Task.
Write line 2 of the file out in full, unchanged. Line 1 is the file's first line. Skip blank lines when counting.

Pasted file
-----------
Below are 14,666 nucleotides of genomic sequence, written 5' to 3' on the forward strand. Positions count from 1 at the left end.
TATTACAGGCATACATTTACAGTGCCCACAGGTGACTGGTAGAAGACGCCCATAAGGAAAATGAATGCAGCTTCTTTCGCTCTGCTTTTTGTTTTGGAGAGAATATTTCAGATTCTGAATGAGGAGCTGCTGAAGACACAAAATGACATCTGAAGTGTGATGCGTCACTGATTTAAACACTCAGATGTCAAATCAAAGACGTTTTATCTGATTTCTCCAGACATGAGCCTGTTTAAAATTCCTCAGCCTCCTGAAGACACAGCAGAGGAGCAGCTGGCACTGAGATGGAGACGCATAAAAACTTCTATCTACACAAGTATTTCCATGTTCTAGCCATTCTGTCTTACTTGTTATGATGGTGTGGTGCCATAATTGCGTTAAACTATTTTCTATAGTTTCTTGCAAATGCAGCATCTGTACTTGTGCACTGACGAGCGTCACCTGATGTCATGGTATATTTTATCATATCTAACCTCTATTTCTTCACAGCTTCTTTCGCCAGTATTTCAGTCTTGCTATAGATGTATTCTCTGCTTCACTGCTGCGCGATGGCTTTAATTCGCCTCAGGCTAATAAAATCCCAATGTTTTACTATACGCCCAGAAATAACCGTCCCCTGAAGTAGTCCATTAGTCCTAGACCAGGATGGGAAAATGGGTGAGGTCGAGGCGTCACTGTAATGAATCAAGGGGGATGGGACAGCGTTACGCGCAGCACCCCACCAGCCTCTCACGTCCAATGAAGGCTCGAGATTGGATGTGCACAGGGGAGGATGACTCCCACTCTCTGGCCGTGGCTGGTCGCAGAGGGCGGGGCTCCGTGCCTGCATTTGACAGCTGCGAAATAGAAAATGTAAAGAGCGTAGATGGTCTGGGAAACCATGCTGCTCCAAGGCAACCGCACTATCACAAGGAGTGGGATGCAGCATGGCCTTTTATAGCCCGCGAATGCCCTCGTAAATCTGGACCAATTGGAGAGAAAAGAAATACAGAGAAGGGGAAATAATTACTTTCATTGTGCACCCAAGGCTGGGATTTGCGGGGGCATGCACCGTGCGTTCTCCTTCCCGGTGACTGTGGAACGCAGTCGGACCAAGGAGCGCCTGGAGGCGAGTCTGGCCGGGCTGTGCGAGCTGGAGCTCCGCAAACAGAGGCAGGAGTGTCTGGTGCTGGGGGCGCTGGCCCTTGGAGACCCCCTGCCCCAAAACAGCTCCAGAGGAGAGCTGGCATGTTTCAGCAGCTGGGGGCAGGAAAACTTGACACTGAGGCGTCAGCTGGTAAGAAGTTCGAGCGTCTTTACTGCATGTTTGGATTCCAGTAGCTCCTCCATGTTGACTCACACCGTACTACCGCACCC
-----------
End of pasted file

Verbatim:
TATTACAGGCATACATTTACAGTGCCCACAGGTGACTGGTAGAAGACGCCCATAAGGAAAATGAATGCAGCTTCTTTCGCTCTGCTTTTTGTTTTGGAGAGAATATTTCAGATTCTGAATGAGGAGCTGCTGAAGACACAAAATGACATCTGAAGTGTGATGCGTCACTGATTTAAACACTCAGATGTCAAATCAAAGACGTTTTATCTGATTTCTCCAGACATGAGCCTGTTTAAAATTCCTCAGCCTCCTGAAGACACAGCAGAGGAGCAGCTGGCACTGAGATGGAGACGCATAAAAACTTCTATCTACACAAGTATTTCCATGTTCTAGCCATTCTGTCTTACTTGTTATGATGGTGTGGTGCCATAATTGCGTTAAACTATTTTCTATAGTTTCTTGCAAATGCAGCATCTGTACTTGTGCACTGACGAGCGTCACCTGATGTCATGGTATATTTTATCATATCTAACCTCTATTTCTTCACAGCTTCTTTCGCCAGTATTTCAGTCTTGCTATAGATGTATTCTCTGCTTCACTGCTGCGCGATGGCTTTAATTCGCCTCAGGCTAATAAAATCCCAATGTTTTACTATACGCCCAGAAATAACCGTCCCCTGAAGTAGTCCATTAGTCCTAGACCAGGATGGGAAAATGGGTGAGGTCGAGGCGTCACTGTAATGAATCAAGGGGGATGGGACAGCGTTACGCGCAGCACCCCACCAGCCTCTCACGTCCAATGAAGGCTCGAGATTGGATGTGCACAGGGGAGGATGACTCCCACTCTCTGGCCGTGGCTGGTCGCAGAGGGCGGGGCTCCGTGCCTGCATTTGACAGCTGCGAAATAGAAAATGTAAAGAGCGTAGATGGTCTGGGAAACCATGCTGCTCCAAGGCAACCGCACTATCACAAGGAGTGGGATGCAGCATGGCCTTTTATAGCCCGCGAATGCCCTCGTAAATCTGGACCAATTGGAGAGAAAAGAAATACAGAGAAGGGGAAATAATTACTTTCATTGTGCACCCAAGGCTGGGATTTGCGGGGGCATGCACCGTGCGTTCTCCTTCCCGGTGACTGTGGAACGCAGTCGGACCAAGGAGCGCCTGGAGGCGAGTCTGGCCGGGCTGTGCGAGCTGGAGCTCCGCAAACAGAGGCAGGAGTGTCTGGTGCTGGGGGCGCTGGCCCTTGGAGACCCCCTGCCCCAAAACAGCTCCAGAGGAGAGCTGGCATGTTTCAGCAGCTGGGGGCAGGAAAACTTGACACTGAGGCGTCAGCTGGTAAGAAGTTCGAGCGTCTTTACTGCATGTTTGGATTCCAGTAGCTCCTCCATGTTGACTCACACCGTACTACCGCACCC